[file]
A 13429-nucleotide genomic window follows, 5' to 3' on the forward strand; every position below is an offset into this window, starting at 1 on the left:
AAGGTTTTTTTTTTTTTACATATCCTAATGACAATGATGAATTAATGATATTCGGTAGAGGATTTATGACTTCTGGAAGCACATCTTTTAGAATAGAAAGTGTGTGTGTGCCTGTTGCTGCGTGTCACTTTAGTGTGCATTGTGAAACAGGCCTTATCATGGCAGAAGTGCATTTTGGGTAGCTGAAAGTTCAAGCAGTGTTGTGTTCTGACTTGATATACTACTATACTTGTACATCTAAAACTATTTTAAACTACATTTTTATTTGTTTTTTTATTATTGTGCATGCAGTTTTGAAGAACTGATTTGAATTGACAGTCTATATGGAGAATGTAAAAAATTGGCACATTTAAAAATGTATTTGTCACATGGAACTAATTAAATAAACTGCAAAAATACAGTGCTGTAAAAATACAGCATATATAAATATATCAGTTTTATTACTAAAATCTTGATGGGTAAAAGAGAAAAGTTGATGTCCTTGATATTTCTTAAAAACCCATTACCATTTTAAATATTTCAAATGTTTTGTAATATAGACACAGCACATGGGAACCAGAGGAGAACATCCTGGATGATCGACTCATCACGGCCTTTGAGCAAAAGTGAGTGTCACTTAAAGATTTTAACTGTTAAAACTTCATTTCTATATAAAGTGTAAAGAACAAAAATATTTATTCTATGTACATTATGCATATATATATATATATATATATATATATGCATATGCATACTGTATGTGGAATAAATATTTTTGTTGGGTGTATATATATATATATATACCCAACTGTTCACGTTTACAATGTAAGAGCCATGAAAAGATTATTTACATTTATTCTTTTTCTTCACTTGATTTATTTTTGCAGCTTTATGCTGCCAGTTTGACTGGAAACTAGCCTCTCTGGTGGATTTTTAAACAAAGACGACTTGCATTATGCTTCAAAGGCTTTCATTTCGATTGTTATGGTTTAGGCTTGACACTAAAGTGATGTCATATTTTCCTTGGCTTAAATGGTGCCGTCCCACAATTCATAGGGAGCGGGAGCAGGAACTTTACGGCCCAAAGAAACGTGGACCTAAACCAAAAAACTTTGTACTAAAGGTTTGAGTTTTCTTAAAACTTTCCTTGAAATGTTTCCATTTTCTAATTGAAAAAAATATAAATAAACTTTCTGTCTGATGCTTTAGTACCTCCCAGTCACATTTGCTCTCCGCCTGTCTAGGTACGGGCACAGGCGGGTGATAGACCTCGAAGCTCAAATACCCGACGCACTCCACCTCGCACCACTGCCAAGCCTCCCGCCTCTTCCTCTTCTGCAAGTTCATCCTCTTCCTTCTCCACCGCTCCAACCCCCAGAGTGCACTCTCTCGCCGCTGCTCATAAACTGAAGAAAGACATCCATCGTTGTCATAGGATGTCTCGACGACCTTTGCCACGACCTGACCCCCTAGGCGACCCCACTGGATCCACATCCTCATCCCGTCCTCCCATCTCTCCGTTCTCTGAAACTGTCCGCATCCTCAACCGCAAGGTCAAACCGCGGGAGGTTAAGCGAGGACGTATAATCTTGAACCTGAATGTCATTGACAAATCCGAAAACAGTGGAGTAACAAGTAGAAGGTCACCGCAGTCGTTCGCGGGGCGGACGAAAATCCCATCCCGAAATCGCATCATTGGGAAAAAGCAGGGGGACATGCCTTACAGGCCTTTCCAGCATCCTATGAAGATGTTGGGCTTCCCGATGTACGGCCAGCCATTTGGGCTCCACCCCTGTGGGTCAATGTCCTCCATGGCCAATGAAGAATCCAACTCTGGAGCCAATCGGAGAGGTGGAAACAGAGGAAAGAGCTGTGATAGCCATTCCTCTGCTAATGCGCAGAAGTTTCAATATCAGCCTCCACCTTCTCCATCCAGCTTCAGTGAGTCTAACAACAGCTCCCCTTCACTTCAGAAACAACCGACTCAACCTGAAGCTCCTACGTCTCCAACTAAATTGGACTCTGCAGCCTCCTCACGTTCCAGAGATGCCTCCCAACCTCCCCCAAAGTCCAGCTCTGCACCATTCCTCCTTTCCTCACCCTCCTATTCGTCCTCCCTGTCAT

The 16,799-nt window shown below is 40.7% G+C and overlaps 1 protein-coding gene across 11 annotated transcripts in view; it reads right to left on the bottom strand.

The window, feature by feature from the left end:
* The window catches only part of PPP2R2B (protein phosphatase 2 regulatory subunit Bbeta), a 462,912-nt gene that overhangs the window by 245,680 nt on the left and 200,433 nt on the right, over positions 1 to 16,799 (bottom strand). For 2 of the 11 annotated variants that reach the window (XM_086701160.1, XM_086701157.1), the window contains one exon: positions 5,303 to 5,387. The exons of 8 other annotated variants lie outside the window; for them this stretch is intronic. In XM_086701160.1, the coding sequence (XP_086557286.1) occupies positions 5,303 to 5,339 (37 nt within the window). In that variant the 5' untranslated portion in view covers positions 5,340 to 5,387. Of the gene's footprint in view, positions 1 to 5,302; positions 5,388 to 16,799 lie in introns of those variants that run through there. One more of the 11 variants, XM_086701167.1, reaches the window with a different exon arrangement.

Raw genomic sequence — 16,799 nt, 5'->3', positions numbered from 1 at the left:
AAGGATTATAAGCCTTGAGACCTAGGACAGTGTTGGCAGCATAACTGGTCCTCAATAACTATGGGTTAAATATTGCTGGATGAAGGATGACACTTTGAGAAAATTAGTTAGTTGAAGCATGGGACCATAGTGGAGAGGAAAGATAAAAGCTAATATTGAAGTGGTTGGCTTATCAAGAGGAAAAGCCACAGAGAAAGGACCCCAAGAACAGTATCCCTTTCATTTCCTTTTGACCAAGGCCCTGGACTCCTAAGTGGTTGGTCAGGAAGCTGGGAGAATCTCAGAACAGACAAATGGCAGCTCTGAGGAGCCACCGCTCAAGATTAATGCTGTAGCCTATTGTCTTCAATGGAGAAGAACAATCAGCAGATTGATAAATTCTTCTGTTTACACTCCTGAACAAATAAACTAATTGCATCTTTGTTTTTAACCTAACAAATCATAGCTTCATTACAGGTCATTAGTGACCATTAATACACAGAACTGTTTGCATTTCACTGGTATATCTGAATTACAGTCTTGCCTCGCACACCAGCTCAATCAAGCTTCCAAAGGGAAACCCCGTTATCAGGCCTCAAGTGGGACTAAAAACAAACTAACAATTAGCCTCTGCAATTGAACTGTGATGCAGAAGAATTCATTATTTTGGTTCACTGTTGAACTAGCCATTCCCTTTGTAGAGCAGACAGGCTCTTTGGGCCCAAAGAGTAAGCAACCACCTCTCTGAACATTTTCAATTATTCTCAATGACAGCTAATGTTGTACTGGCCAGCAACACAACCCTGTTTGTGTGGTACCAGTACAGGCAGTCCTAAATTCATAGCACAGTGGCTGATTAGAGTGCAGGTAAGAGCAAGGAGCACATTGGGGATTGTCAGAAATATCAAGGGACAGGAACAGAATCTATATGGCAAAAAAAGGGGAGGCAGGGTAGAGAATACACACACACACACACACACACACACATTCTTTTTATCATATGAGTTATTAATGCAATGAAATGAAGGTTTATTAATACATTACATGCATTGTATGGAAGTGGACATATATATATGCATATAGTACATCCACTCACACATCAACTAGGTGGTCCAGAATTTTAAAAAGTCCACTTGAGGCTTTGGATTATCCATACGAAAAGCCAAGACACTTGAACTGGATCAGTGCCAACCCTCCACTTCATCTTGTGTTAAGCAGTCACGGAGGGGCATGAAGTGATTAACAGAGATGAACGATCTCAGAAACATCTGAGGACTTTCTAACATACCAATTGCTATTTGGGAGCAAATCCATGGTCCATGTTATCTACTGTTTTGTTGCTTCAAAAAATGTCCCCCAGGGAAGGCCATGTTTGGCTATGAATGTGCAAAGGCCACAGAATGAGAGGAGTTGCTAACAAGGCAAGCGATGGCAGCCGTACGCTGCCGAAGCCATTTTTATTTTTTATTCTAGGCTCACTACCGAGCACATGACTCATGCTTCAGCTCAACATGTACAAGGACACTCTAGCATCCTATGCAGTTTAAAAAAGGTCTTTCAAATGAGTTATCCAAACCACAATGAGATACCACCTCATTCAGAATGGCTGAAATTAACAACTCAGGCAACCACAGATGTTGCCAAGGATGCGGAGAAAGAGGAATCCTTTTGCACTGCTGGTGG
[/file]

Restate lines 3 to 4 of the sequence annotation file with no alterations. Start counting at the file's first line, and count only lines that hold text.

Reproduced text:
The 16,799-nt window shown below is 40.7% G+C and overlaps 1 protein-coding gene across 11 annotated transcripts in view; it reads right to left on the bottom strand.

The window, feature by feature from the left end: